Balladeer’s Blog resumes its examination of the macabre 1868 French language work The Songs of Maldoror. It’s back to more explicitly horrific material this time around.


Maldoror 4 3 tormented manAfter the previous topsy-turvy stanza saw Maldoror lost in The Valley of Unreality this adventure is much more straightforward.

The supernatural being Maldoror is wandering through a forest when he is attracted by the sound of agonized screams. Locating their source he is intrigued to see a man hanged from a gibbet by his very long hair and with his hands tied behind his back. His legs swing freely, increasing the agony of his pain-wracked form.

The man’s emaciated form showed he had not been fed in days and his face was so stretched from long suspension by his hair that it had lost nearly all human shape.

The tormented man screams that, due to all manner of tortuous pain, he has not been able to sleep during the three days he has been hanging there. He also begs Maldoror to slit his throat and put him out of his misery. 

From hiding Maldoror observes two crazed, drunken women approach the spot where the man hangs. One of the women is very old with her uncombed hair fluttering in the breeze. The other woman is much younger but so thin her knees knock together as she walks. The ladies carry whips, paint-brushes and buckets of hot tar with them.  

The younger woman addresses the tormented man as her husband and laughingly expresses amazement that he is still alive. The older woman identifies herself as the victim’s mother and taunts him about how he has grown so thin that the breeze causes his body to swing back and forth like a lantern. 

The two ladies happily paint the man’s body with the hot tar and then even more happily begin to lash him with their whips. As the tormented man screams over and over again Maldoror contentedly watches and happily reminisces about his days as an Overseer on a Virginia plantation in the pre-Civil War south. 

Given our main character’s vile past it is certainly no surprise that he once held such a position during his journeys. In addition to fondly recalling the fun he had lashing the slaves Maldoror blissfully remembers how much fun it was hunting down escaping slaves, crushing their hopes of freedom and then physically abusing them. (It’s possible he raped them, too – both the men and the women – but the author Isidore Ducasse usually spells it out when his malevolent protagonist commits such acts.) 

Since many people see parallels between The Tormented Man and The Hanged Man of the Tarot I'm presenting this look at my favorite Tarot representation of The Hanged Man.

Since many people see parallels between The Tormented Man and The Hanged Man of the Tarot I’m presenting this look at my favorite Tarot representation of The Hanged Man.

Eventually the sadistic women are exhausted from all their fun and depart, wondering if their suffering victim will still be alive the next day when they visit. Maldoror emerges from hiding and slices off the dangling victim’s hair to free him. On a first reading there is an air of tension since our insane main character’s intentions are unclear.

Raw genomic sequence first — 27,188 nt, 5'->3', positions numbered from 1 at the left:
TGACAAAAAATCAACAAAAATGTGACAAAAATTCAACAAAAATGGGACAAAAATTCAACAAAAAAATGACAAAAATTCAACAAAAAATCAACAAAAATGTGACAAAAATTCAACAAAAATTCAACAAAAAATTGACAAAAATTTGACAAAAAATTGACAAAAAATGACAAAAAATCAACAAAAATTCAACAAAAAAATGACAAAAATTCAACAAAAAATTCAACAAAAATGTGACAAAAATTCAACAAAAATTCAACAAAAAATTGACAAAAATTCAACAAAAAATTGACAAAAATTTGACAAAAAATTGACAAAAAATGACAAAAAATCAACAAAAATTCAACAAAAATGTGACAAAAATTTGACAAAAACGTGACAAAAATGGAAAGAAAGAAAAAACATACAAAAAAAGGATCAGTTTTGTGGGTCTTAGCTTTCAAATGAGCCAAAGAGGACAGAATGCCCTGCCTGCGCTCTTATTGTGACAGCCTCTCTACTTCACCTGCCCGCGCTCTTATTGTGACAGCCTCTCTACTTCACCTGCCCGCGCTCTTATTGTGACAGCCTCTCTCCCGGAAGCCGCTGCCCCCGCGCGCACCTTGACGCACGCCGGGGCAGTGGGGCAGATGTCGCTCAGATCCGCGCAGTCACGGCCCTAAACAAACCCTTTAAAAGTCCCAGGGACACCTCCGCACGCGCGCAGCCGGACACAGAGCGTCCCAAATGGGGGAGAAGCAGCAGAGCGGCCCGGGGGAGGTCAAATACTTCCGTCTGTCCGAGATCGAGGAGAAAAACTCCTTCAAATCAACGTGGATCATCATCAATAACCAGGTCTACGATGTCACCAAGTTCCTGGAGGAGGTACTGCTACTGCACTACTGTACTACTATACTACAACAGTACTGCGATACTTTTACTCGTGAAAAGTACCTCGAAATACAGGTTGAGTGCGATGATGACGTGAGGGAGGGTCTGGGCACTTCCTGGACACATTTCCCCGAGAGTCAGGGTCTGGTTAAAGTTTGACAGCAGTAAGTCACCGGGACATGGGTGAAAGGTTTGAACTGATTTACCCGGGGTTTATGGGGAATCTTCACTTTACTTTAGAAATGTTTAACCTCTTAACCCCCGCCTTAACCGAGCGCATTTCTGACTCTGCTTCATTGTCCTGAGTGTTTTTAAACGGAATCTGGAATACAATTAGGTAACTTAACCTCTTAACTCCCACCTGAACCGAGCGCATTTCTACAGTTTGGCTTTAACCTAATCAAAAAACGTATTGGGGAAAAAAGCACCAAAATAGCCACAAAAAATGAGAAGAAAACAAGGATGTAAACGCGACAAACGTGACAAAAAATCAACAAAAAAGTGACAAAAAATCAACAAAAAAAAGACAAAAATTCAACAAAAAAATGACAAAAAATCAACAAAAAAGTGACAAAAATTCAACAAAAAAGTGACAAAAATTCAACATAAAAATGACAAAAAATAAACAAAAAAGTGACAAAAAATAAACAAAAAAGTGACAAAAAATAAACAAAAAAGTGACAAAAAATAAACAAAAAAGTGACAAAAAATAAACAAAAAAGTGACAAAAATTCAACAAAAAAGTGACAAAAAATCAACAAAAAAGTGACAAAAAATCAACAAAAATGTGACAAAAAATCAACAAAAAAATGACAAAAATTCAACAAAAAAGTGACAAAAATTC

The tormented man tells Maldoror how he came to his present circumstances. Days ago his mother did an erotic dance in front of him and then disrobed, inviting him into bed with her. The man’s equally demented wife encouraged him to have sex with his mother, stating she had convinced the old woman to sign over all her wealth if she (the wife) could persuade her husband to use his body to satisfy his mother’s incestuous longings. 

The man refused, and so the two ladies plotted behind his back to render him helpless, tie his arms behind his back and then hang him by his hair from the gibbet where Maldoror had found him. At first it seems like Maldoror may inflict even more suffering on the unfortunate man, but, luckily, the dark tale told by the tormented man has charmed our vile protagonist the same way the Philosophical Gravedigger and later the Hermaphrodite charmed him, so he decides to spare him.  

Maldoror carries the man until he comes to a farmhouse. He leaves the man in the care of the farmer and his family, leaving sufficient money with them to make sure they do. Unfortunately the man dies mere moments later. Maldoror takes note of the man’s passing and then wanders off. He passes by the place where he first spotted the tormented man and notes that a wolf who had been lingering in the area, obviously hoping to feed on the weakened man, stoically acknowledges that its intended meal has vanished and goes off in search of more prey.  

Maldoror lies in wait for the dead man’s wife and mother to return the next day, when he will inflict his own brand of sadistic violence upon them. +++

Be here next time for some of the most surreal violence yet in The Songs of Maldoror.




© Edward Wozniak and Balladeer’s Blog, 2015. Unauthorized use and/or duplication of this material without express and written permission from this blog’s author and/or owner is strictly prohibited. Excerpts and links may be used, provided that full and clear credit is given to Edward Wozniak and Balladeer’s Blog with appropriate and specific direction to the original content.



Filed under Maldoror

10 responses to “MALDOROR 4:3 – THE TORMENTED MAN

  1. That is coldhearted torture.

  2. What a weird book for the 1860’s.

  3. Incest and extreme violence. Just another day in Maldoror’s life.

  4. Pingback: SONGS OF MALDOROR: CANTO FOUR GUIDE | Balladeer's Blog

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